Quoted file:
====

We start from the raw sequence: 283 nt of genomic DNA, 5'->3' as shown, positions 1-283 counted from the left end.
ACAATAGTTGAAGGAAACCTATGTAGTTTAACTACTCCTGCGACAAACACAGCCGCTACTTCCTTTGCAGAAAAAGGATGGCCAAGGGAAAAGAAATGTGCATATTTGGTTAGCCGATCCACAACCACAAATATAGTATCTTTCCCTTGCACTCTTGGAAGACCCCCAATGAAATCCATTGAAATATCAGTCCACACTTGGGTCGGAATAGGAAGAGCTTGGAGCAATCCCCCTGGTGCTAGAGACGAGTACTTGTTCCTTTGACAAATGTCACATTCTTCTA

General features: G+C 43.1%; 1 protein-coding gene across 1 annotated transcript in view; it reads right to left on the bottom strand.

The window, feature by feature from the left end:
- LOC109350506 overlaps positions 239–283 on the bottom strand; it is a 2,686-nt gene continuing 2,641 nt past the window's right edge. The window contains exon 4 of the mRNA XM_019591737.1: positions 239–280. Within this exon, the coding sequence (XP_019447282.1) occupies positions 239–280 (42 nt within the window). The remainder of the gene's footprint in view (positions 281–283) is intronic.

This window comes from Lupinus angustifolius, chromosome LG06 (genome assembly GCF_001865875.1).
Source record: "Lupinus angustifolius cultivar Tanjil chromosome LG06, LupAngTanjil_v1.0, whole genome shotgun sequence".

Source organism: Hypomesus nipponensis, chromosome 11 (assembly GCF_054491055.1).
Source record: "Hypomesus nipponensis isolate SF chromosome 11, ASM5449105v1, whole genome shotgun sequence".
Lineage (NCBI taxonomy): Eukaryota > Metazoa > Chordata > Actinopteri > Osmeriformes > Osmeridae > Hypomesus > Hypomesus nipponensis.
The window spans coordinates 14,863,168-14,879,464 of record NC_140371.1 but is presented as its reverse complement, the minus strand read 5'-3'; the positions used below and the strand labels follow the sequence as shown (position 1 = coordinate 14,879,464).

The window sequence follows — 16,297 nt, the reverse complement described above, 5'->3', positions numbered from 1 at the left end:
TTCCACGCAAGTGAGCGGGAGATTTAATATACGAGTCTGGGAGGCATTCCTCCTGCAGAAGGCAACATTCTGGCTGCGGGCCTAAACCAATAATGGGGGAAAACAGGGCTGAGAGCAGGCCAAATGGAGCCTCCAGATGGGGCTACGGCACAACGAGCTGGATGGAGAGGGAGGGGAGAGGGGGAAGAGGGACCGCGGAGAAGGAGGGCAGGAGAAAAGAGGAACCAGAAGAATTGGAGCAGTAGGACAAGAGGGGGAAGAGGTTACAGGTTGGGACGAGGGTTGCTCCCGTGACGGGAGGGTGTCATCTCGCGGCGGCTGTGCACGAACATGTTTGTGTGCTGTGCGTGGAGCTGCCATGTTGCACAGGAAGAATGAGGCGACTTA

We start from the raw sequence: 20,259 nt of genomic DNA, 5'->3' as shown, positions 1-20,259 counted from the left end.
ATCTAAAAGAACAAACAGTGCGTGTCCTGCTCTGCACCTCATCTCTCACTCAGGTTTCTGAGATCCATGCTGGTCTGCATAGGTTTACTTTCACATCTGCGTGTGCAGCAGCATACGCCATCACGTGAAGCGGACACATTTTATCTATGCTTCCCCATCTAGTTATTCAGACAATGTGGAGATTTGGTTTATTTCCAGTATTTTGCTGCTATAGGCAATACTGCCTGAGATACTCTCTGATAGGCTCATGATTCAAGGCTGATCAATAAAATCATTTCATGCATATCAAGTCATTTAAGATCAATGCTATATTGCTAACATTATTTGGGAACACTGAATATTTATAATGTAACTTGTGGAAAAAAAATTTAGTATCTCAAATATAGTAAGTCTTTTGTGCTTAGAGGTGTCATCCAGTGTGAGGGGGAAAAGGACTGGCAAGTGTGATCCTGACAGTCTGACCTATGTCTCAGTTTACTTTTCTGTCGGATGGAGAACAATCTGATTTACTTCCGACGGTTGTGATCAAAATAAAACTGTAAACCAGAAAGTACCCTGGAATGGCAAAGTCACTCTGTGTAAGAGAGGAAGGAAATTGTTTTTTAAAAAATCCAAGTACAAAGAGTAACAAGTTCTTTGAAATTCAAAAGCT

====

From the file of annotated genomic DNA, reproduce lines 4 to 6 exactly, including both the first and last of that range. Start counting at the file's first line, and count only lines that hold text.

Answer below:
The window, feature by feature from the left end:
- LOC109350506 overlaps positions 239–283 on the bottom strand; it is a 2,686-nt gene continuing 2,641 nt past the window's right edge. The window contains exon 4 of the mRNA XM_019591737.1: positions 239–280. Within this exon, the coding sequence (XP_019447282.1) occupies positions 239–280 (42 nt within the window). The remainder of the gene's footprint in view (positions 281–283) is intronic.

This window comes from Lupinus angustifolius, chromosome LG06 (genome assembly GCF_001865875.1).